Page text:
The majority of us can recite the beginnings of our country. We can name men associated with the Son’s of Liberty, we can produce the names of our founding fathers and the signers of the Declaration of Independence. Many among us, can trace their ancestor to militia, or the Continental Army by application for pension or by a random discovered document. Numerous books have been written on the battles, the skirmishes and brutal tactics used during the war. Re-enactments are organized at many battle sights. So, we understand a great portion of why the war occurred and how, but do we really understand what it was like to live during the war?

revolutionary war battle of charlotte

The Stamp Act of 1765 and the Townsend Act of 1767 both contributed to the onset of the Revolutionary War. These acts taxed the colonists and separated them from Great Britain. A majority of these citizens immigrated from…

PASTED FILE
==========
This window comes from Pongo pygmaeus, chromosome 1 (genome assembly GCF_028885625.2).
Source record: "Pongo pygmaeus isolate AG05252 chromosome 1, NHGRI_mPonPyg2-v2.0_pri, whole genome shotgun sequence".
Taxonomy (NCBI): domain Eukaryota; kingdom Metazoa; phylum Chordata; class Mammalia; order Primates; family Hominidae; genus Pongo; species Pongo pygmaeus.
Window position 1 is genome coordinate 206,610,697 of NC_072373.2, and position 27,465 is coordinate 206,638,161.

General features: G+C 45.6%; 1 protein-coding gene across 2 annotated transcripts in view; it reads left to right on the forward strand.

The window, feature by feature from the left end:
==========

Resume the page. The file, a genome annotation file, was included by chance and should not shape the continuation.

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Carolina Frontier Settlements

Piedmont Trails

North Carolina was considered a frontier in 1752; an unsettled region with vast amounts of land opportunities. As discussed in the previous blog, the Great Wagon Road allowed access to this area and growth occurred quickly. March 25, 1752 was an important date due to the last new year’s day in England and her colonies under the Julian system of chronology. This day was also important to 49 settlers living near the Yadkin River and north of Lord Granville’s boundary. These 49 settlers were issued land grants, the largest amount from Lord Granville’s agents on a single date.